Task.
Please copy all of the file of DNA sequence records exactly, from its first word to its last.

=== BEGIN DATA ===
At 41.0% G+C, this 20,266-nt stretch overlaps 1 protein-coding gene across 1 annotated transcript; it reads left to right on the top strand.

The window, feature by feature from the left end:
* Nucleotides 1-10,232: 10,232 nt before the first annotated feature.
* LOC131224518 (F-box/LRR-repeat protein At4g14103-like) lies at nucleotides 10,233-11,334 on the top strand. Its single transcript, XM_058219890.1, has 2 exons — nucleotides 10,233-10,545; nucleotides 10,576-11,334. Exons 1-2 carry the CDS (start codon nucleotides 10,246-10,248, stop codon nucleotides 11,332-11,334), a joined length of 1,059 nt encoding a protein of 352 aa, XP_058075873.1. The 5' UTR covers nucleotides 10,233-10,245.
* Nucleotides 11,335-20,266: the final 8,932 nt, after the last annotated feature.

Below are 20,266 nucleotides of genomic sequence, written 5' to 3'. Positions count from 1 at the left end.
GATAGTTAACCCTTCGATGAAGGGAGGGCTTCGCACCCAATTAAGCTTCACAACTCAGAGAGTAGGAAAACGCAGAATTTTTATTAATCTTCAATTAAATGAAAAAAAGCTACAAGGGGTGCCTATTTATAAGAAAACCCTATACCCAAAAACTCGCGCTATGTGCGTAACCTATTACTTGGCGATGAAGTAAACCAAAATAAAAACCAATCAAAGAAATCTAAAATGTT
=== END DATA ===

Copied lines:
At 41.0% G+C, this 20,266-nt stretch overlaps 1 protein-coding gene across 1 annotated transcript; it reads left to right on the top strand.

The window, feature by feature from the left end:
* Nucleotides 1-10,232: 10,232 nt before the first annotated feature.
* LOC131224518 (F-box/LRR-repeat protein At4g14103-like) lies at nucleotides 10,233-11,334 on the top strand. Its single transcript, XM_058219890.1, has 2 exons — nucleotides 10,233-10,545; nucleotides 10,576-11,334. Exons 1-2 carry the CDS (start codon nucleotides 10,246-10,248, stop codon nucleotides 11,332-11,334), a joined length of 1,059 nt encoding a protein of 352 aa, XP_058075873.1. The 5' UTR covers nucleotides 10,233-10,245.
* Nucleotides 11,335-20,266: the final 8,932 nt, after the last annotated feature.

Below are 20,266 nucleotides of genomic sequence, written 5' to 3'. Positions count from 1 at the left end.
GATAGTTAACCCTTCGATGAAGGGAGGGCTTCGCACCCAATTAAGCTTCACAACTCAGAGAGTAGGAAAACGCAGAATTTTTATTAATCTTCAATTAAATGAAAAAAAGCTACAAGGGGTGCCTATTTATAAGAAAACCCTATACCCAAAAACTCGCGCTATGTGCGTAACCTATTACTTGGCGATGAAGTAAACCAAAATAAAAACCAATCAAAGAAATCTAAAATGTT